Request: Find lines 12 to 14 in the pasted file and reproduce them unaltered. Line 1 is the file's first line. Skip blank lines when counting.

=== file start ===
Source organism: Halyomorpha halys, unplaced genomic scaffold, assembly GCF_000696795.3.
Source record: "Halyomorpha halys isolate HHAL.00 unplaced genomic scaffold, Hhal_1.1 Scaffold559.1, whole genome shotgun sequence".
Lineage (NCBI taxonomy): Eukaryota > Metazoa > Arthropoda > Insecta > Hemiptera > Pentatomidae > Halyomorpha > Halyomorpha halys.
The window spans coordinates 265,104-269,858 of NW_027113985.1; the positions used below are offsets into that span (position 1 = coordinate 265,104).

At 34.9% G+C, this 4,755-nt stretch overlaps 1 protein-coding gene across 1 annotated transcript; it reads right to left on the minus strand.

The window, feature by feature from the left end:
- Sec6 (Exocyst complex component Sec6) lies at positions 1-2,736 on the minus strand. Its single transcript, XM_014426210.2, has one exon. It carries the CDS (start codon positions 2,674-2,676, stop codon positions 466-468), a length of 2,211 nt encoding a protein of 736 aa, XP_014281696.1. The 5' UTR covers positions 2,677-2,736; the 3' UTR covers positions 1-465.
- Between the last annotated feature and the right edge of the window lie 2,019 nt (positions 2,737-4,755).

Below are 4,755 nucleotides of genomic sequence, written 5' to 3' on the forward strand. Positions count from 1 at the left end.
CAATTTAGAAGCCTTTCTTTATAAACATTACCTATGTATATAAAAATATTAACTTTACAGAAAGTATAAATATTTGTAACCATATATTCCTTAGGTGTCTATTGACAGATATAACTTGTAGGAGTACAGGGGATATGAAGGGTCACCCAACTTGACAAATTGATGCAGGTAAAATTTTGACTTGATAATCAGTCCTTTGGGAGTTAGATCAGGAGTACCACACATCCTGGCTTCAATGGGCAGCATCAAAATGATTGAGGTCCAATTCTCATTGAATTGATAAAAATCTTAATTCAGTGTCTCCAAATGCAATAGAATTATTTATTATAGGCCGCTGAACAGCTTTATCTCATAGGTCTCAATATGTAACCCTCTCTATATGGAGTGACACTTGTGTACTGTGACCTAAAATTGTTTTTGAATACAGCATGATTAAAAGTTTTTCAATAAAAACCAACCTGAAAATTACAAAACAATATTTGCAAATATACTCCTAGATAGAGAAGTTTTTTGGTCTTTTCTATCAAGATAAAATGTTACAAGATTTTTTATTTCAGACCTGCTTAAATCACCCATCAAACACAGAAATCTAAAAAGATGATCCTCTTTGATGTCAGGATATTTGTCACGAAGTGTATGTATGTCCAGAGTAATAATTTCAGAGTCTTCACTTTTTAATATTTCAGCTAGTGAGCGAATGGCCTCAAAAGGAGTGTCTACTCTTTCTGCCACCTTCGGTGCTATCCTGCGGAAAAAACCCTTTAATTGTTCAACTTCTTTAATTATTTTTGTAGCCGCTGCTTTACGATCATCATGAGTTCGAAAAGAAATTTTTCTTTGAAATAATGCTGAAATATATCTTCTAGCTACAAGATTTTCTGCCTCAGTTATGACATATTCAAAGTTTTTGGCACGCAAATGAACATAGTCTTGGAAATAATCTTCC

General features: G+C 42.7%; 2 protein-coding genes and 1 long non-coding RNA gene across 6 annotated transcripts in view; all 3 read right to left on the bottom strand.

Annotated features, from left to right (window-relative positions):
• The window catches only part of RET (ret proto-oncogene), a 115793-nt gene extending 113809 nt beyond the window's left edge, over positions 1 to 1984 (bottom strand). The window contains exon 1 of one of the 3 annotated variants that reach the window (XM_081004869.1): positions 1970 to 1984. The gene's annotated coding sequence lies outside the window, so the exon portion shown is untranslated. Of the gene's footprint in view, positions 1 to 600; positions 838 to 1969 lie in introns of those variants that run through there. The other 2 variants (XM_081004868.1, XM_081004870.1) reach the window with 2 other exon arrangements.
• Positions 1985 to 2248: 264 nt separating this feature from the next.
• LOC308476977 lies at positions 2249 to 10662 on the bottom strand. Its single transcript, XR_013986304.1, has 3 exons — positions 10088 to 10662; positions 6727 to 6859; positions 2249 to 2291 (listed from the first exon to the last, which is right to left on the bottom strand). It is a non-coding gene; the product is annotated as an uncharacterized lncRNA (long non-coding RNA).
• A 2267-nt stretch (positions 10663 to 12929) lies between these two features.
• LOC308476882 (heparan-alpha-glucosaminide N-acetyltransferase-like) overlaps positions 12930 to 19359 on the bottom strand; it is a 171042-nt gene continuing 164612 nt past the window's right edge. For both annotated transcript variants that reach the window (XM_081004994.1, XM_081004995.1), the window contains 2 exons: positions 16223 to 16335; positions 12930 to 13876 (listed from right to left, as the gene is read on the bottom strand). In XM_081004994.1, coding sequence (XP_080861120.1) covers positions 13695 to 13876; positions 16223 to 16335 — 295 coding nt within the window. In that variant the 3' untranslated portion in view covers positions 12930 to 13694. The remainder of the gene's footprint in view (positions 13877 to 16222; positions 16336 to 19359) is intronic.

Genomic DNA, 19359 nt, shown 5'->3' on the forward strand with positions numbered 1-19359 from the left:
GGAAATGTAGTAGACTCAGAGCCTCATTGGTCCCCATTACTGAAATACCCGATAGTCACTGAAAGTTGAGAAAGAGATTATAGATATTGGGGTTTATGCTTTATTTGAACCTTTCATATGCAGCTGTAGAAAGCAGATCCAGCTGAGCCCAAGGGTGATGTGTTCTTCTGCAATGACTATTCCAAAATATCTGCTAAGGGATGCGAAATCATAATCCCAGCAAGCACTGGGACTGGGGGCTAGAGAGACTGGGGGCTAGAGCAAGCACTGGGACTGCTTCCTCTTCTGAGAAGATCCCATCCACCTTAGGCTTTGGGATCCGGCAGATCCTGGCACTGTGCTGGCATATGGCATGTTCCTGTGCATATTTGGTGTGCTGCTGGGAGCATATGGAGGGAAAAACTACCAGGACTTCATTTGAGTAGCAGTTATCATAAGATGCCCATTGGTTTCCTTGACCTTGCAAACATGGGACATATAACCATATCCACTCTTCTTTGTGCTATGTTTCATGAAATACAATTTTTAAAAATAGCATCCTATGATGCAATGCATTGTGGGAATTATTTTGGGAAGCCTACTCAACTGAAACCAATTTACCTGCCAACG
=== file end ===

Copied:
Annotated features, from left to right (window-relative positions):
• The window catches only part of RET (ret proto-oncogene), a 115793-nt gene extending 113809 nt beyond the window's left edge, over positions 1 to 1984 (bottom strand). The window contains exon 1 of one of the 3 annotated variants that reach the window (XM_081004869.1): positions 1970 to 1984. The gene's annotated coding sequence lies outside the window, so the exon portion shown is untranslated. Of the gene's footprint in view, positions 1 to 600; positions 838 to 1969 lie in introns of those variants that run through there. The other 2 variants (XM_081004868.1, XM_081004870.1) reach the window with 2 other exon arrangements.
• Positions 1985 to 2248: 264 nt separating this feature from the next.